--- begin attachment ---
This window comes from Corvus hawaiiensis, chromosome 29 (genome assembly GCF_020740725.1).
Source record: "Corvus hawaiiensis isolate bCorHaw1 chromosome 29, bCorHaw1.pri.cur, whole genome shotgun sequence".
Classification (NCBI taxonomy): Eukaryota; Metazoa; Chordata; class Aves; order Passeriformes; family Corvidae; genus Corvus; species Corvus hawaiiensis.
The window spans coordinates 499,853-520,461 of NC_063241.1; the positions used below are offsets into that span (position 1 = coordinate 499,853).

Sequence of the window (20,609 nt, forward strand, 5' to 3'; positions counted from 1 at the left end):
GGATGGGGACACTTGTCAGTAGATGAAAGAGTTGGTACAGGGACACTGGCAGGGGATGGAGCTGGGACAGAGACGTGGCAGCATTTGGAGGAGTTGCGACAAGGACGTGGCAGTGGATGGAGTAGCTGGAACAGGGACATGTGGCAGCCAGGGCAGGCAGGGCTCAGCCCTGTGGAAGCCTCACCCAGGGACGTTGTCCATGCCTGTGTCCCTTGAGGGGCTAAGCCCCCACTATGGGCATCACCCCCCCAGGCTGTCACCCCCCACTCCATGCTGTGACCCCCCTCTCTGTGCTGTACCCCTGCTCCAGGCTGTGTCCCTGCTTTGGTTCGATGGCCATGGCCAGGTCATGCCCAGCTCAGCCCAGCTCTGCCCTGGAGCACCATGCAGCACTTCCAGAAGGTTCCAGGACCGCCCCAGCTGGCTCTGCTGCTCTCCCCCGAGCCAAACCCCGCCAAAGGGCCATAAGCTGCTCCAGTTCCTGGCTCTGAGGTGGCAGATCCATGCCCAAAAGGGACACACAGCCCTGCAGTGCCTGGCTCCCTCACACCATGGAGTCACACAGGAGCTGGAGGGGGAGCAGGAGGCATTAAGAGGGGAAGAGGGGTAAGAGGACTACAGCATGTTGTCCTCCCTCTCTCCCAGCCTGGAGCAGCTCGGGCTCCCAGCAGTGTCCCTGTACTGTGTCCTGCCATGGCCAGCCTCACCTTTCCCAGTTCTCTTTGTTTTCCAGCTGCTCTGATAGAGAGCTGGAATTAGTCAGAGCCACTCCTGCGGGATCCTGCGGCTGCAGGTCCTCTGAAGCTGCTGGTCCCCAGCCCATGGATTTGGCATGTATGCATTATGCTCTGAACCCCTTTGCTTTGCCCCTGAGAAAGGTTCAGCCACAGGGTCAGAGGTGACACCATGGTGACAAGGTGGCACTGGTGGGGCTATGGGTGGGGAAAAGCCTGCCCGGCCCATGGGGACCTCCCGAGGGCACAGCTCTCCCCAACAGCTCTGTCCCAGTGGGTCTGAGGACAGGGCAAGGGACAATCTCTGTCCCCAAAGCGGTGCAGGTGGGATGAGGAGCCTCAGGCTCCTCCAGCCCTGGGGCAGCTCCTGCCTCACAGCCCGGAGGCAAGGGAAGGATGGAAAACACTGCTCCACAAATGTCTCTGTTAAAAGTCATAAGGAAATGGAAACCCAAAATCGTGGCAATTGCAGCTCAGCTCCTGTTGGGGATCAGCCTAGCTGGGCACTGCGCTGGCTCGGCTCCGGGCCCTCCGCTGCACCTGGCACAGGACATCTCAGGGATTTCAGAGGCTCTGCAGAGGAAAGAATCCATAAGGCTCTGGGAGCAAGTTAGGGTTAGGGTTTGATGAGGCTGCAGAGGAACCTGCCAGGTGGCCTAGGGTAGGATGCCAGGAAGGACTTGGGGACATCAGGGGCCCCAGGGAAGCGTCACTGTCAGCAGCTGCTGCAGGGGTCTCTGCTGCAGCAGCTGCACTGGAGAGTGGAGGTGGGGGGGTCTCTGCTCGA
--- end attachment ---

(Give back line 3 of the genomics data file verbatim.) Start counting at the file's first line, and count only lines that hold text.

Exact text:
Classification (NCBI taxonomy): Eukaryota; Metazoa; Chordata; class Aves; order Passeriformes; family Corvidae; genus Corvus; species Corvus hawaiiensis.